Buying a used car can be a surreal experience and you’ll often meet more tricksters than people who are actually trying to sell you a decent car. This is the reason why it is so critical to have a few car shopping tips – so that you know exactly what direction to take and how to avoid driving off the lot with a total lemon. The first thing you need to know is that you should always be cautious. Even if a certain dealership has great reviews, you still want to keep a number of crucial factors in mind. Here are five important things to keep in mind when buying a used car.
- The true age of the engine. Some consumer reports suggest that used car sellers are placing cheaper engines inside vehicles and then tampering with the odometer to make it look like the car hasn’t been driven that often. This little fraudulent move can cost you a lot of money and time. So, make sure that you have the engine and the odometer inspected for changes. You can also ask quite bluntly whether anything has been altered.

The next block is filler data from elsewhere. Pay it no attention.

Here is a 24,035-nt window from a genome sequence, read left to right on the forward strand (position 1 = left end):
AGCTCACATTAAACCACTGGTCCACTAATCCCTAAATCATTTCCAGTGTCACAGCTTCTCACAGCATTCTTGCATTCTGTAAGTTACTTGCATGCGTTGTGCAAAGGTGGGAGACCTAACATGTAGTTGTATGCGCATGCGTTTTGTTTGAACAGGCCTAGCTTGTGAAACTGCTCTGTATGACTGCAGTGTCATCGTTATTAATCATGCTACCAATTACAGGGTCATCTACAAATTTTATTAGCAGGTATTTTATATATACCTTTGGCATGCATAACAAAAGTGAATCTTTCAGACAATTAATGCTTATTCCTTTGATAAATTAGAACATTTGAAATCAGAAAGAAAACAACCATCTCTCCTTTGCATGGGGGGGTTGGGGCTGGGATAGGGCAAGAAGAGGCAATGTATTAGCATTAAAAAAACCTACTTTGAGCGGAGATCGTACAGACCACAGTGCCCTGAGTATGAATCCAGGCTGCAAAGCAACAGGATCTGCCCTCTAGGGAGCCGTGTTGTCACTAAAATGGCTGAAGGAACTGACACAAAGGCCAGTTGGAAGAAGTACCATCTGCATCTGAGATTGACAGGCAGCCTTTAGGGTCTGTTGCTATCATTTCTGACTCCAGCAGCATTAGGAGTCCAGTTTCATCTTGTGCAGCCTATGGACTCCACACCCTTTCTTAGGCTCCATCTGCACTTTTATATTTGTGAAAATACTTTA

- Your instinct will undoubtedly let you down. Buying a used car isn’t one of those things where you can utilize the power of divine intervention – you can never tell yourself that a car “feels” good. A car is a mechanical object and just because you can’t see any major issues, it doesn’t mean they aren’t lurking just beneath the surface. So, make sure that you do a top to bottom inspection. In the end, your intuition is not a mechanic and it won’t know whether a car is a dud or not.
- How much will you be driving? This is an important consideration to make, because if you are driving a vehicle for a regular commute, you probably want a newer used vehicle. Some older, classic vehicles may fair better for a weekend jaunt into town instead of the daily grind. If you do need a daily driver, you are much better off visiting a used car dealership, for a reliable vehicle that won’t let you down.
- The true value of the vehicle. There is a true value of vehicles and then there is the inflated value. To protect yourself from getting duped by a used car dealer, you want to research the actual value before you head to the lot. There could be minor cosmetic issues that could take the vehicle from “mint condition” to “very good condition” – both have different valuations.
- The reputation of the dealer. Many people focus on the condition of the vehicle – whether it’s in good shape or has a fair price – but they don’t often think about the person selling the car. So, make sure that you look up reviews about the dealership, the dealership owner and so on. If everything checks out and the reviews are good, it is pretty safe to say that you are in good hands.